Controlling Beam is remarkably easy. I got a 30-second tutorial and was soon following someone around Beam’s Palo Alto offices. The display helps guide you by showing directional overlays on top of the video feed that mimic the direction and driving directions you’re sending to the remote presence device. Beam’s two cameras show you what’s ahead of you and what’s at your “feet.”
When you’re done with your remote meeting or making the rounds at a hospital, you simply drive Beam back to its charging station, spin around and back into the charging base.
I had a great time driving Beam around and meeting people at Suitable Technologies’ offices. What would you do with a remote presence device? Let me know in the comments.
More CES 2013 Coverage
Microsoft’s Surface tablet isn’t even on sale yet, but it looks like the software giant is already working on the next version. A series of job ads on the Microsoft career site says the company is expanding the line.
When Microsoft unveiled Surface, some observers thought Microsoft’s foray into building its own hardware would be a one-time thing. Once Surface completed its ostensible job of jump-starting the market for Windows 8 tablets, Microsoft would probably back off and let its hardware partners take the reins, and the Surface would slowly fade into the background, or perhaps be discontinued outright.
Now it looks like that’s not going to happen. From the job ads, it appears Microsoft is seriously committed to enhancing and expanding the Surface line. The company has posted total of 13 positions directly related to the “Surface team” since June 18 (the day the tablet was unveiled).
Among the recent jobs advertised for the Surface team: senior hardware engineer, senior component engineer, electrical engineer and mechanical engineer — not positions Microsoft would need if it were planning only incremental upgrades to the hardware and software.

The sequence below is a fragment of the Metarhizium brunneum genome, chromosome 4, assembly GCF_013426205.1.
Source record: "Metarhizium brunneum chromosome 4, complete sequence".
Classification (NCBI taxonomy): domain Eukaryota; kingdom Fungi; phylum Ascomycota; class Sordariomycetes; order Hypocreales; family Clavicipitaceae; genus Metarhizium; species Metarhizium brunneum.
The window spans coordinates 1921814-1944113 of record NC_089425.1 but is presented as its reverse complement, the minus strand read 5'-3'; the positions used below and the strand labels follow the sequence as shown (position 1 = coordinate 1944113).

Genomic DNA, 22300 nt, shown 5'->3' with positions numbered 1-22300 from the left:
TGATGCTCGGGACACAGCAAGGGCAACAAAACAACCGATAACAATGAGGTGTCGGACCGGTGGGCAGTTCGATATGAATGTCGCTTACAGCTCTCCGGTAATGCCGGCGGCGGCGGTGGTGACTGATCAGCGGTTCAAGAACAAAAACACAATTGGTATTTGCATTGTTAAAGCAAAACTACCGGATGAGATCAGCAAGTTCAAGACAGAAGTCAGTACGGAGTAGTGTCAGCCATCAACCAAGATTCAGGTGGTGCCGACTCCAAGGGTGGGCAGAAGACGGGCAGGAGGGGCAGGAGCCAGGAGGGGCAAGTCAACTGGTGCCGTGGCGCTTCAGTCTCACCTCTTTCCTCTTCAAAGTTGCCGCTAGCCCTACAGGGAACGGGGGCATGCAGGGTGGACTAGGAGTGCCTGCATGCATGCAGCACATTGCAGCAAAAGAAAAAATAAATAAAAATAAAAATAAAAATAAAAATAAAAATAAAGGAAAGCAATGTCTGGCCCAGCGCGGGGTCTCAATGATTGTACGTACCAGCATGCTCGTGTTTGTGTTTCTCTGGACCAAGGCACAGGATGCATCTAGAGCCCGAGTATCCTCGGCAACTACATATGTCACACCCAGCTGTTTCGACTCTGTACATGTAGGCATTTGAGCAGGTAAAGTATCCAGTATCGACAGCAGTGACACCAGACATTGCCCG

If that wasn’t enough evidence, every ad for a Surface job begins the same way:
Are you passionate about building cool devices and technologies? The Surface Team focuses on lighting up Microsoft experiences with touch first computing. A fundamental part of our strategy is having desirable and powerful devices that enable the experiences people want, and elicit their excitement. Creating these devices involves a close partnership between hardware and software engineers, designers, and manufacturing. We are currently building the next generation and Surface needs you!
Note the last line, which says plainly Microsoft is working on the next-generation Surface, which many have dubbed the Surface 2. Microsoft reps told Mashable the company had no comment on the job postings.
It seems Acer’s fears that Microsoft is now fully competing with its hardware partners — at least in the tablet market — are founded.
Of course, the Surface still needs to prove itself to consumers, and it has stiff competition. It’s entering a market where there is a strong leader, the iPad, and many low-cost Android competitors. How well the Surface does will depend greatly on how much it costs, and Microsoft has said very little about that so far.
Are you excited about the launch of Surface? What features would you like to see in the next version? Have your say in the comments.